Advocate for Poor May Head Medical College in Watts
Dr. Reed V. Tuckson, the outspoken former commissioner of public health for Washington, D.C., and an advocate for improved health care for the disadvantaged, has tentatively agreed to become president of the Charles R. Drew University of Medicine and Science in Watts.
Tuckson said Tuesday that he has verbally accepted the offer and is negotiating an agreement with the school, one of only four minority medical schools in the country and one plagued in recent years by problems of money, management and image.
Tuckson’s appointment would bring to the university a national figure in public health with a reputation as an articulate spokesman on minority health issues. He is also an administrator with experience in the political world to which Drew must turn for funding.
“This is an extraordinary opportunity to make a difference in this country,” said Tuckson, most recently with the March of Dimes. “It is so obvious when you walk there, when you go through that community, when you see the statistics on death and suffering and human misery.”
The 25-year-old university views its mission as conducting medical education and research while serving the minority community that surrounds it, thereby preparing health professionals to treat and care for that community and others like it.
The university includes a College of Medicine, College of Allied Health, International Health Institute, medical magnet high school and various community programs. The faculty provides care for patients at Martin Luther King Jr./Drew Medical Center.
Funding for the university comes from many sources, including federal, state and county contracts, among them a multimillion-dollar operating agreement between the county-run medical center and the university.
In recent years, however, Drew has faced serious financial problems, which in 1988 necessitated layoffs and salary cuts. At the same time, independent auditors accused the university of sloppy financial practices and inadequate controls.
In addition, Drew has had difficulty recruiting and retaining faculty members, in part because of pay levels. Some physicians’ salaries fall in the 30th percentile when measured against university medical salaries nationwide--a fact Drew officials blame on county funding.
Dr. Henry Williams, the interim president, said Tuesday that “the school’s financial position right now is probably stronger than it has been in at least three or four years.” But he said Drew would need “a considerable infusion of money” over the next five years to progress.
In recent months, the university has implemented an attrition policy under which certain positions are eliminated when they become vacant. That is just one of several steps taken recently “to make sure that we stay within the budget,” Williams said.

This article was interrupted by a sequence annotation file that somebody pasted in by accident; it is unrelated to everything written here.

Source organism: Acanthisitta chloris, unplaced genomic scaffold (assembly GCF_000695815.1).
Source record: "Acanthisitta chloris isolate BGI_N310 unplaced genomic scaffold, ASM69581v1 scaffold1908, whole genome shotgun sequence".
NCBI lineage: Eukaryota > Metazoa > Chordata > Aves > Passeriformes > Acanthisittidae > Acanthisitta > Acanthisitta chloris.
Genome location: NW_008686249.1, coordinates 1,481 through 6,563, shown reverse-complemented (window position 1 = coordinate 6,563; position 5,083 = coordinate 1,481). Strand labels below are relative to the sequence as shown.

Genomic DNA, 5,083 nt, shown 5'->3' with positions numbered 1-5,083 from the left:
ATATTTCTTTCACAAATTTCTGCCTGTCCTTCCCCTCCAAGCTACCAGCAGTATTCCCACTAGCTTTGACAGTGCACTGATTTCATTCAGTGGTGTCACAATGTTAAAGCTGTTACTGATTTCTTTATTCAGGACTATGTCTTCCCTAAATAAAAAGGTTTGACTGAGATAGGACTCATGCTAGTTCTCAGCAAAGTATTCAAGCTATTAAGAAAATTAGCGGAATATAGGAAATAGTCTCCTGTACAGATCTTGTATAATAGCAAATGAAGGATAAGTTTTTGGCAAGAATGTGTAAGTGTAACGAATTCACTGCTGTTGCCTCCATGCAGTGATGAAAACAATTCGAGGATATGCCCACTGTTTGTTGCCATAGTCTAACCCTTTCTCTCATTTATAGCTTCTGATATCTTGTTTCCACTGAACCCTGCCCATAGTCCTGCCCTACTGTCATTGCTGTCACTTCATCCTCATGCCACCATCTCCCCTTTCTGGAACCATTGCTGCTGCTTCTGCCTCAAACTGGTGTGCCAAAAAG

“I think there is a perception problem here about the image of this university that has to be faced,” said Dr. Ezra Davidson, chairman of the department of obstetrics and gynecology at the university and the medical center.
“Much of that (problem) has been unfounded and unjustified,” he said. “But I think it has to be recognized and confronted” and that the administration must make it a priority to improve the university’s image.
Tuckson, a Washington, D.C. native whose father recently retired as associate dean of the School of Dentistry at Howard University, is a graduate of Howard and of Georgetown Medical School. He also studied health care administration at the Wharton School of Business.
He became public health commissioner for the District of Columbia in 1986 and developed a reputation as a popular and passionate advocate--in particular, on issues such as infant mortality, AIDS, prenatal care and the high death rates in minority communities.
“I don’t think that any urban health commissioner, confronting the magnitude of challenges that we confront with the absolutely disgraceful lack of resources, can really point to individual successes,” Tuckson recalled Tuesday.
“If I did anything well there, I would say I was able to focus the attention of the city . . . on the health challenges that confronted us and the consequences of those challenges,” he said.
Tuckson resigned in January, 1990, when he was faced with a new onslaught of budget cuts. He has served since then as senior vice president of the March of Dimes, managing its programs and serving as a national spokesman on issues in infant and child health.
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